Awesome 25-year-old woman may have just found a way to fight drug-resistant bacteria
A scientist could be on the verge of pioneering treatment for drug-resistant superbugs — and she's only 25 years old.
Shu Lam, a doctoral student at the University of Melbourne, is developing a way to fight superbugs without antibiotics. Utilizing star-shaped polymerized peptides called SNAPPs — structurally nanoengineered antimicrobial peptide polymers — scientists can "physically [disrupt] or [break] apart the cell wall of the bacteria," Lam said, according to the Telegraph. "This creates a lot of stress on the bacteria and causes it to start killing itself."
Traditional antibiotics basically poison bacteria, which can also damage the body's healthy cells and lead to harsh side effects. Lam's engineered SNAPPs are too large to affect the friendly cells within our bodies.
"With this polymerized peptide we are talking the difference in scale between a mouse and an elephant," Lam's supervisor, Greg Qiao, told the Sydney Morning Herald. "The large peptide molecules can't enter the [healthy] cells."
Though it's still early — Lam and her team have tested the new treatment on six strains of drug-resistant bacteria thus far, as well as on superbug-infected mice — fellow researches are already hailing the procedure as "a breakthrough that could change the face of modern medicine," according to the Telegraph.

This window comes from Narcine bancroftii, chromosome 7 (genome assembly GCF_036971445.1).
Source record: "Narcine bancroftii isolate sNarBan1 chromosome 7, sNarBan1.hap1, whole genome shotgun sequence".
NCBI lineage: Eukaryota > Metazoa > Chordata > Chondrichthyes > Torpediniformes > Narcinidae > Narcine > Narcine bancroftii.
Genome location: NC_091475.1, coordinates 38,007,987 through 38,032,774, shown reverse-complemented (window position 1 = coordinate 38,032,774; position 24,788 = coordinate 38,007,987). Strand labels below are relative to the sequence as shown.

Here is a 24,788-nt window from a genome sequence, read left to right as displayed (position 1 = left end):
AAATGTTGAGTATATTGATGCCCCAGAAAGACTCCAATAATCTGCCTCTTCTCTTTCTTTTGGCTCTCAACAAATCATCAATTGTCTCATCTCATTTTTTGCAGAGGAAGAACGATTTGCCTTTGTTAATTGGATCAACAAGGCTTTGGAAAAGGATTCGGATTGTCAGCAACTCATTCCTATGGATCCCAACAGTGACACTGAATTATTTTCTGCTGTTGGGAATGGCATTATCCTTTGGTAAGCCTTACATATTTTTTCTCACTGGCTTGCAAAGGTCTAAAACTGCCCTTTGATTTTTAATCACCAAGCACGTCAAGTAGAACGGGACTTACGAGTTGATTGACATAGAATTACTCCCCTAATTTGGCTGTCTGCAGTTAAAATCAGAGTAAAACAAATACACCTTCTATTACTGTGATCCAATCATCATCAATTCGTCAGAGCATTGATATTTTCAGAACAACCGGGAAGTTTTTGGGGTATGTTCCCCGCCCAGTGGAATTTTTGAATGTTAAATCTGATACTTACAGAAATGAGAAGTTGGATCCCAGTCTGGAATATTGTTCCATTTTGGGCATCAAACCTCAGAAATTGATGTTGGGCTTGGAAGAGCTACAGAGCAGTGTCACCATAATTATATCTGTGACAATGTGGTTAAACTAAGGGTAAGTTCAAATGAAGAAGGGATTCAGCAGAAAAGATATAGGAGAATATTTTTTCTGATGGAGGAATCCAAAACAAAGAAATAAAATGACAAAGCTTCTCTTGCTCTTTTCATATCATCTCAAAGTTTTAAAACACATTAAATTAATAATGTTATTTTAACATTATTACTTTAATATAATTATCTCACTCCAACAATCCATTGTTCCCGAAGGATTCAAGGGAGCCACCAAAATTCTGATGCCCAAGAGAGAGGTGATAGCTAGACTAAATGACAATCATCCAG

The fight against bacteria: Bacteria have evolved since the discovery of the world's first antibiotic substance, penicillin, and the United Nations has said the immunity is turning into a "fundamental threat."
Antibiotic-resistant bacteria already kills 700,000 people a year and scientists fear that number could rise to 10 million deaths per year by 2050. Staphylococcus aureus, better known as a staph infection, is a common example of antibiotic-resistant bacteria that runs rampant throughout hospitals. But these superbugs have the potential to enter our everyday lives. A recent study from the Centers for Disease Control and Prevention found that gonorrhea, one of the most commonly spread sexually transmitted diseases, is evolving immunity to antibiotics.
Lam is hopeful her research can usher in a new era for medicine — perhaps one that doesn't rely on antibiotics.
"I wanted to be involved in some kind of research that would help solve problems," she told the Telegraph. "I really hope that the polymers we are trying to develop here could eventually be a solution."